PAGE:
- Associated Press - Sunday, May 22, 2016

ROCKWALL, Texas (AP) - In the front room of her family’s Rockwall home, Charlotte Roggenkamp stretches her willowy 6-foot-4 frame across a low-rise couch.

The 17-year-old runs her fingers through her long brown hair, trying to get her part just right. She rolls her eyes when her mother comments that her dress, barely covering her thighs, is too short.

Karen Roggenkamp, scooting closer to her daughter on the couch, responds with a smile. Charlotte has taught her mother patience, the kind that comes from living with a teenage daughter.

That’s something Karen has only done for a few months.

Before Charlotte became a snarky teenage girl who argues with her mom and takes too long in front of the mirror, she was Simon, a talkative kid with a thoughtful character and a secret.

The feeling of being trapped in a stranger’s body had haunted Simon for years. (“Gender dysphoria” is the formal diagnostic term.) The depression that came with it was obvious, though no one knew the extent of the daily torment.

Last summer, before the start of junior year at Rockwall High School, Simon nervously sat Karen down and explained that she was transgender. She wasn’t Simon, she was Charlotte, and she was desperate to begin the transition from male to female.

Fears and questions raced through Karen’s head as she tried to understand. Still, she says, she was grateful for the conversation.

“It was a gift to me as a mother that she had the confidence to tell me,” she told The Dallas Morning News (http://bit.ly/1spbmjp). “It told me that somewhere along the line I had made it safe for her to share something so personal.”

Once Karen knew, things started to add up.

Charlotte’s favorite toy growing up was a pink stuffed cat. The child struggled to make friends with boys and refused to have haircuts. Puberty brought extreme body-image insecurities and numbing bouts of depression.

“I was visibly dead inside,” said Charlotte. “I was not all there for a long time.”

Charlotte’s eyes peek above her glasses as she recounts her journey, piecing together a timeline of pain and confusion.

“The prospect was overwhelming,” she said, “but I knew I would be happier living as a girl. Because I knew I was a girl.”

Accepting that realization, though, was just the beginning.

Her grades dropped, so she began home-schooling. Her depression persisted, as did a desperate yearning to begin her transition.

Last fall, Charlotte attempted suicide.

“I saw it as fixing myself, because I didn’t believe I was in a body I could live in,” said Charlotte. “After you come out, you start comparing yourself, and there’s just a horrible feeling of inadequacy.”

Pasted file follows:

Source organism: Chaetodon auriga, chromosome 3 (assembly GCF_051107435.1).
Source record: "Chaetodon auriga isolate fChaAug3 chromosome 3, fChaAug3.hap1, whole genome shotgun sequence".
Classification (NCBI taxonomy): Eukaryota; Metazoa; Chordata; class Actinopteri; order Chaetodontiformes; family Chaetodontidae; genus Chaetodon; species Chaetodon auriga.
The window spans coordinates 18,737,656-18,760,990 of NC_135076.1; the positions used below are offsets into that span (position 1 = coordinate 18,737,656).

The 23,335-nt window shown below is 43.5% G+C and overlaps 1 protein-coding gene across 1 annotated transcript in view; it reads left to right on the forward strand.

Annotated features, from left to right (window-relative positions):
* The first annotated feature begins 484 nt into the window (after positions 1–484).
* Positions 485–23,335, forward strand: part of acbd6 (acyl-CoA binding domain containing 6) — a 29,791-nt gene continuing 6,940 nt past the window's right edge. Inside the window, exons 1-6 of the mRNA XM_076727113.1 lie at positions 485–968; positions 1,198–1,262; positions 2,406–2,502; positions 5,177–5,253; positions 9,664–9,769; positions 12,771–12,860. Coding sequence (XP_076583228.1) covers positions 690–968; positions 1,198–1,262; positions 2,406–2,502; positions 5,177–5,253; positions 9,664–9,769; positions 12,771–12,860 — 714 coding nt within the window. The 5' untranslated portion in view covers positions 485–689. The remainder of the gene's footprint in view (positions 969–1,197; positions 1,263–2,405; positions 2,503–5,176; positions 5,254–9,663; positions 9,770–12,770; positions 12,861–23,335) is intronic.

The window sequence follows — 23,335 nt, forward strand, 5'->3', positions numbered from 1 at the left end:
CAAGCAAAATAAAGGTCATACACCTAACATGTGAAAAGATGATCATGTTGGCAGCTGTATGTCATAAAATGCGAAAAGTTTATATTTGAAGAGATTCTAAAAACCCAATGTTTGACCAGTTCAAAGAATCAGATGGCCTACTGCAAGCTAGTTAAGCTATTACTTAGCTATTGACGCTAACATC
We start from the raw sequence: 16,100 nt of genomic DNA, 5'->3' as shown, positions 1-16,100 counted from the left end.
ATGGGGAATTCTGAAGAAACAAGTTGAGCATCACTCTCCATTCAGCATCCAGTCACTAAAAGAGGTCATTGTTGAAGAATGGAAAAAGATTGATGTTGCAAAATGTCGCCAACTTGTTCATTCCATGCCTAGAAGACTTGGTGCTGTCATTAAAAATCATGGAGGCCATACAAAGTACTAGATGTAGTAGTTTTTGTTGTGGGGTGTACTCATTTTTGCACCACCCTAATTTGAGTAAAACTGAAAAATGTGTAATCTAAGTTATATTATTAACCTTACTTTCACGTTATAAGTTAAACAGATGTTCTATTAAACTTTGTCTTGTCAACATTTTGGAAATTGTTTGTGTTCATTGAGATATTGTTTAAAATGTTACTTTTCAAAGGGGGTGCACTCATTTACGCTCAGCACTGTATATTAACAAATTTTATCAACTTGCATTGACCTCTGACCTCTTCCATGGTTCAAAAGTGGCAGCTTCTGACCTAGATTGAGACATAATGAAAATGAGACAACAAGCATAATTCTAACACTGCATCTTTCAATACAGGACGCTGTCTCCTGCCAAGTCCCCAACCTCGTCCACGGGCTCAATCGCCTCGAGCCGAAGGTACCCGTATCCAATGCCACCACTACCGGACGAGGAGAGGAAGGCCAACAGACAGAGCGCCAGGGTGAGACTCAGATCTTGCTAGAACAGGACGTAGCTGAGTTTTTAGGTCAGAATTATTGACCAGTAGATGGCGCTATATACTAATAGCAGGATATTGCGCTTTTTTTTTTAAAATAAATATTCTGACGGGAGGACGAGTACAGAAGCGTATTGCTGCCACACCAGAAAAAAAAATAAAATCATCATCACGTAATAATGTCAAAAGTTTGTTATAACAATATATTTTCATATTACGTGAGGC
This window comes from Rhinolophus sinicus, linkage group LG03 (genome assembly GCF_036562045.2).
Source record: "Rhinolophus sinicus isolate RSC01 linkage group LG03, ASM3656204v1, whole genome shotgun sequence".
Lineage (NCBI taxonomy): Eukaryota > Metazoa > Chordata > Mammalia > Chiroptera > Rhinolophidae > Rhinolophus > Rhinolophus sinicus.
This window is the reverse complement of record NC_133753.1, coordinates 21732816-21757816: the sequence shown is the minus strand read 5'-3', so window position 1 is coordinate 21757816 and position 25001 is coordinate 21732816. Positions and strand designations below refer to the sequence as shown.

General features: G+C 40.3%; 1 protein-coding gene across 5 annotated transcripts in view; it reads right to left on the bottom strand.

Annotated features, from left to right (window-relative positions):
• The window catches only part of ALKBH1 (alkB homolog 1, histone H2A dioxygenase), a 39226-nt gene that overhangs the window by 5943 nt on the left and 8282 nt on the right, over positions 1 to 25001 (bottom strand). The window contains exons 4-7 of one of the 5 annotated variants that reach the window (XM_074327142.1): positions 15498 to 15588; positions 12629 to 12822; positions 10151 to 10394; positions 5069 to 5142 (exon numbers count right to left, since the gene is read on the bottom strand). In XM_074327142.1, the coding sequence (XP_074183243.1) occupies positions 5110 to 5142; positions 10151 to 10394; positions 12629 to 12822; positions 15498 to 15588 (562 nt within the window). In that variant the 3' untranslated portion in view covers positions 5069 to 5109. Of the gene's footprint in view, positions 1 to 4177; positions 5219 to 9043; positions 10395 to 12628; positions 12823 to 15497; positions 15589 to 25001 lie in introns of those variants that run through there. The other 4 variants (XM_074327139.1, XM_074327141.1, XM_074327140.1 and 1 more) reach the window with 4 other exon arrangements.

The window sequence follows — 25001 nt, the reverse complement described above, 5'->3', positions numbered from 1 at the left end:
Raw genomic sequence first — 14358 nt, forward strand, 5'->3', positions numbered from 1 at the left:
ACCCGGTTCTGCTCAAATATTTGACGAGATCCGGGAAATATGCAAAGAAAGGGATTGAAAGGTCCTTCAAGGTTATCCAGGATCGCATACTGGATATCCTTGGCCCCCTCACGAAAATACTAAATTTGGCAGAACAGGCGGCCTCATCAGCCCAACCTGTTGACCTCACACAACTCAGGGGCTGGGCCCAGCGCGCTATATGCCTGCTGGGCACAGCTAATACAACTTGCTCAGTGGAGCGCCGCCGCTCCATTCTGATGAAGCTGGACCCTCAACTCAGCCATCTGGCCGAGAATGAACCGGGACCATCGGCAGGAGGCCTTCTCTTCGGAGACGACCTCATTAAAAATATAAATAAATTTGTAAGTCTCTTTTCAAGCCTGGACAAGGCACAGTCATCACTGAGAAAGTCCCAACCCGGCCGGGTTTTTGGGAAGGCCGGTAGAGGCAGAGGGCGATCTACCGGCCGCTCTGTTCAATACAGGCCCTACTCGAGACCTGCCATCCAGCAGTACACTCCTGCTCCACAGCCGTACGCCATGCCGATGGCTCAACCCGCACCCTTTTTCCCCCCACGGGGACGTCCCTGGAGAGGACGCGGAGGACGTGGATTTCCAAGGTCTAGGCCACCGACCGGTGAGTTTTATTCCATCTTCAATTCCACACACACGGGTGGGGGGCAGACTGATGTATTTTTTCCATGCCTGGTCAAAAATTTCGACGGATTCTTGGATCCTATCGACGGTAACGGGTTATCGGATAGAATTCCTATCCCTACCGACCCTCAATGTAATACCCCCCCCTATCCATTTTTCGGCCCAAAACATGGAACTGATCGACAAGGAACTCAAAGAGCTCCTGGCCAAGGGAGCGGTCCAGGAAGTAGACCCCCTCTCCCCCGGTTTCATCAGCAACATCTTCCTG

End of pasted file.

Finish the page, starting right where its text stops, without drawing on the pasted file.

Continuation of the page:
Charlotte’s mom knew her daughter needed help.

“It was clear she wouldn’t survive if she had to wait any longer,” said Karen.

In November, Charlotte began hormone therapy under the care of Dr. Aimee Wright, a family practitioner in Plano who began treating transgender patients eight years ago.

“I just decided that’s what I’m supposed to do, to help these people who need help,” the doctor said.

Charlotte takes two estrogen pills a day. That will continue for the rest of her life. Her hormonal transformation will take about two years. Someday, she hopes to undergo sex-reassignment surgery, a series of operations that typically costs tens of thousands of dollars.

Some days, Charlotte is heartened by the progress she’s made in accepting her body and its slow transition. Other times, when she looks in the mirror, she’s tormented by what she sees as the masculine face staring back at her.

Her family has been thoroughly supportive. Charlotte shares the Rockwall home with three younger siblings. Her father lives out of state.

But when things seem futile, she says, it’s a mother’s love above all else that eases the burden.

Earlier this month, Karen publicly took on Rockwall’s mayor in what she saw as a fight for her daughter’s rights and dignity.

Mayor Jim Pruitt proposed an ordinance that would require people to use public restrooms based on their biological sex at birth. A similar statute in North Carolina has brought protests from LGBT advocates and others, and a civil rights challenge from the U.S. Justice Department.

Pruitt’s measure failed for lack of a second when the City Council considered it on May 2. Karen was among those who addressed the council to oppose it.

“This law is designed to interfere with transgender citizens in the worst possible way,” she said. “These are not outsiders. These are your neighbors.”

Days later, she would say the bathroom tussle had awakened her “Mama Bear instinct.”

On the couch, Karen scoots closer still to Charlotte. She holds her daughter’s arm.

“I just want her to be happy and fulfilled,” she said. “I want a world that’s not going to try and put these silly, politically driven laws in her way.”

Charlotte’s wish for herself is simple: to be OK with who she is.

“I want to be at a point in life where I feel like I’m someone I’m genuinely happy being,” she said. “I want to be a better Charlotte. My goal is that I get to a point where I can wake up every day and feel proud of my body and feel proud of myself.”

For now, that struggle begins anew each morning, in front of the mirror.

___

Information from: The Dallas Morning News, http://www.dallasnews.com

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